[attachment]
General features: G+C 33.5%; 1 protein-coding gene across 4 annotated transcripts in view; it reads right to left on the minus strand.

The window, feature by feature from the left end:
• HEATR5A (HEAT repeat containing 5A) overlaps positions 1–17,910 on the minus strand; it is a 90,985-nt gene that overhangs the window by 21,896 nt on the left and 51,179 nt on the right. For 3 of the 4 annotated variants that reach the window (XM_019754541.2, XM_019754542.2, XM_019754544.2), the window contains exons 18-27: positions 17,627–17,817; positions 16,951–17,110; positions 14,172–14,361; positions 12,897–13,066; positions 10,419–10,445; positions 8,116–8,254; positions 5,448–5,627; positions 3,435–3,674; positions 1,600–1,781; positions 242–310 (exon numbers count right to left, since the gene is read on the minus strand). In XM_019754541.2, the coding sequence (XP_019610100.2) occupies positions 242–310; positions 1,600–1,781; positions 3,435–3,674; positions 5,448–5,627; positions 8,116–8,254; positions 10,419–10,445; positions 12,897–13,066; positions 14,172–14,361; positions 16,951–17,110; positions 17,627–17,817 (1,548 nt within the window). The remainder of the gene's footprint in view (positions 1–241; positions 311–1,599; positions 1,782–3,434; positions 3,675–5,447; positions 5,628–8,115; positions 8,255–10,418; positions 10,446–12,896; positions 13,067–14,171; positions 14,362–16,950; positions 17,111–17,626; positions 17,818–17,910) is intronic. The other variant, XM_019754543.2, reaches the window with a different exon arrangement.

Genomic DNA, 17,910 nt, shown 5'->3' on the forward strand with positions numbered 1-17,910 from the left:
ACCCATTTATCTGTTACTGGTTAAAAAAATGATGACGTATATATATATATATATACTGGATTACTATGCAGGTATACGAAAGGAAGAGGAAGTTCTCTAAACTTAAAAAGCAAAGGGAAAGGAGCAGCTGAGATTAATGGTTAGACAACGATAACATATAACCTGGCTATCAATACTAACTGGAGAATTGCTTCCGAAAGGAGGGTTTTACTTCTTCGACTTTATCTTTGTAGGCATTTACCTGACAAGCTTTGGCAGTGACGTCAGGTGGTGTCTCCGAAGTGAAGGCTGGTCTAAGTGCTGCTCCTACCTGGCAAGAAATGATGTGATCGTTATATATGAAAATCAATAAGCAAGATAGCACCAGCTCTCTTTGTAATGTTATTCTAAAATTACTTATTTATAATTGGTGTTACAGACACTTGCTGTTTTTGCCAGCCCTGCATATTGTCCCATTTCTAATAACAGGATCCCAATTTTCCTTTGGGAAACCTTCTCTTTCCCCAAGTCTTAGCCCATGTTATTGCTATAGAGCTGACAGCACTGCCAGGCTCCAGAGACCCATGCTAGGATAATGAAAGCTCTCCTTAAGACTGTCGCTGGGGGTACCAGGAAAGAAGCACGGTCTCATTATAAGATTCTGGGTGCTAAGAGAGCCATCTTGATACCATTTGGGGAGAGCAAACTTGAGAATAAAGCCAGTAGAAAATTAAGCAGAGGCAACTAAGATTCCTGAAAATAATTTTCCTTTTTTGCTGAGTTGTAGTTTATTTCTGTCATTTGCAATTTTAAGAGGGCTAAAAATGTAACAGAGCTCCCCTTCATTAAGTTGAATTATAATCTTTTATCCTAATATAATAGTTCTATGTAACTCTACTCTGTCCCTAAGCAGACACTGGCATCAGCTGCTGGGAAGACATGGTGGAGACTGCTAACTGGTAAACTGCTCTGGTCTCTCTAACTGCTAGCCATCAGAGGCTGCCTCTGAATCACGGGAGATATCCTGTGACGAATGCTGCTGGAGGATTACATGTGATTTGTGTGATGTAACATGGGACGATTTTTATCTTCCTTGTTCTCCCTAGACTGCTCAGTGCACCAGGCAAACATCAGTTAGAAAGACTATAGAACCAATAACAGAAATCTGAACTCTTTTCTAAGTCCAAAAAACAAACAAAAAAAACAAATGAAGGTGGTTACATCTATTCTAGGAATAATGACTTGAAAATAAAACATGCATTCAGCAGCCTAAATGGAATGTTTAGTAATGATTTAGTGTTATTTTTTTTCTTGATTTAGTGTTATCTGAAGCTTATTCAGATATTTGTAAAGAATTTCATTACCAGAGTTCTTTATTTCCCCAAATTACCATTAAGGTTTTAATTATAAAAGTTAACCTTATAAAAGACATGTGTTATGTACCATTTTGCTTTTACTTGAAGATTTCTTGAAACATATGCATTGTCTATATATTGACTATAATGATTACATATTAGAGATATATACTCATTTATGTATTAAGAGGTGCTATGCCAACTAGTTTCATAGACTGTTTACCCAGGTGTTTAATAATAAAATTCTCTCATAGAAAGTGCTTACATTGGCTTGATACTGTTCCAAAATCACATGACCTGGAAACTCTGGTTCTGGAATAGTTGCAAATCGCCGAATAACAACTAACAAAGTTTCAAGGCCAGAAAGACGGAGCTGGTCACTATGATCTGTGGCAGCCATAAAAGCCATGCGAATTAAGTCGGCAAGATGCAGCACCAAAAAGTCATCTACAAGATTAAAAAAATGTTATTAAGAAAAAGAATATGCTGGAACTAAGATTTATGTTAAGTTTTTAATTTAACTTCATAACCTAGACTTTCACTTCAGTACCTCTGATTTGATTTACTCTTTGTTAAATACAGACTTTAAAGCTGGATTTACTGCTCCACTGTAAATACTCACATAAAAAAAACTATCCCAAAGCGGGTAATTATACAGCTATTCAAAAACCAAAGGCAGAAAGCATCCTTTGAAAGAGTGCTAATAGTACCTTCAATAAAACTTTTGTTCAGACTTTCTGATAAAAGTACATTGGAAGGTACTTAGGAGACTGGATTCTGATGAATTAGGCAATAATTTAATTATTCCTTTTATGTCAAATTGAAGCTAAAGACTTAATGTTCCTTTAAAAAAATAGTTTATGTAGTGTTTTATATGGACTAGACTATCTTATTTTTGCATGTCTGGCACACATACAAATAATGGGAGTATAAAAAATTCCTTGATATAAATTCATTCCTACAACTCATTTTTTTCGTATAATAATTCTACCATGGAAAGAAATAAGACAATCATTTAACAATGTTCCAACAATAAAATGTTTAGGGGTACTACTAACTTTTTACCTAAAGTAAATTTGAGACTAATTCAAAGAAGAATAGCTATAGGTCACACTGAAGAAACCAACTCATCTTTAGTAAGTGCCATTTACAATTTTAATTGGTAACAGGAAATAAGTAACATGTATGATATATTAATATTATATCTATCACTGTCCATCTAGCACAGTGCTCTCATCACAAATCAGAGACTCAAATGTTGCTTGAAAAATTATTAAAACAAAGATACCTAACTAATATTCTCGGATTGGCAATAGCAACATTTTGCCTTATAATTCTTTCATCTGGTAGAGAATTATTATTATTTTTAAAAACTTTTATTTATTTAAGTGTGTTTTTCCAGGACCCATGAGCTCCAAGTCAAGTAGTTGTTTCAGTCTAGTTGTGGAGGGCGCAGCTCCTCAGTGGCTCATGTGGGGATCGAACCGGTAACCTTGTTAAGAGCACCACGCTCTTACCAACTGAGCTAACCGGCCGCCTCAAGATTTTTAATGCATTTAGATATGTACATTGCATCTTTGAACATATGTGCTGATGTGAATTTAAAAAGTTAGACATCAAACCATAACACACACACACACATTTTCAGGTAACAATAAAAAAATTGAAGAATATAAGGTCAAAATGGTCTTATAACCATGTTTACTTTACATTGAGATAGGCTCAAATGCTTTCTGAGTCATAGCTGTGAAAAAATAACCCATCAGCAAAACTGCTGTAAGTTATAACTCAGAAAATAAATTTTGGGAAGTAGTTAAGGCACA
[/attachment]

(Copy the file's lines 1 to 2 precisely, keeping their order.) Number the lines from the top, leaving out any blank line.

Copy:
General features: G+C 33.5%; 1 protein-coding gene across 4 annotated transcripts in view; it reads right to left on the minus strand.

The window, feature by feature from the left end: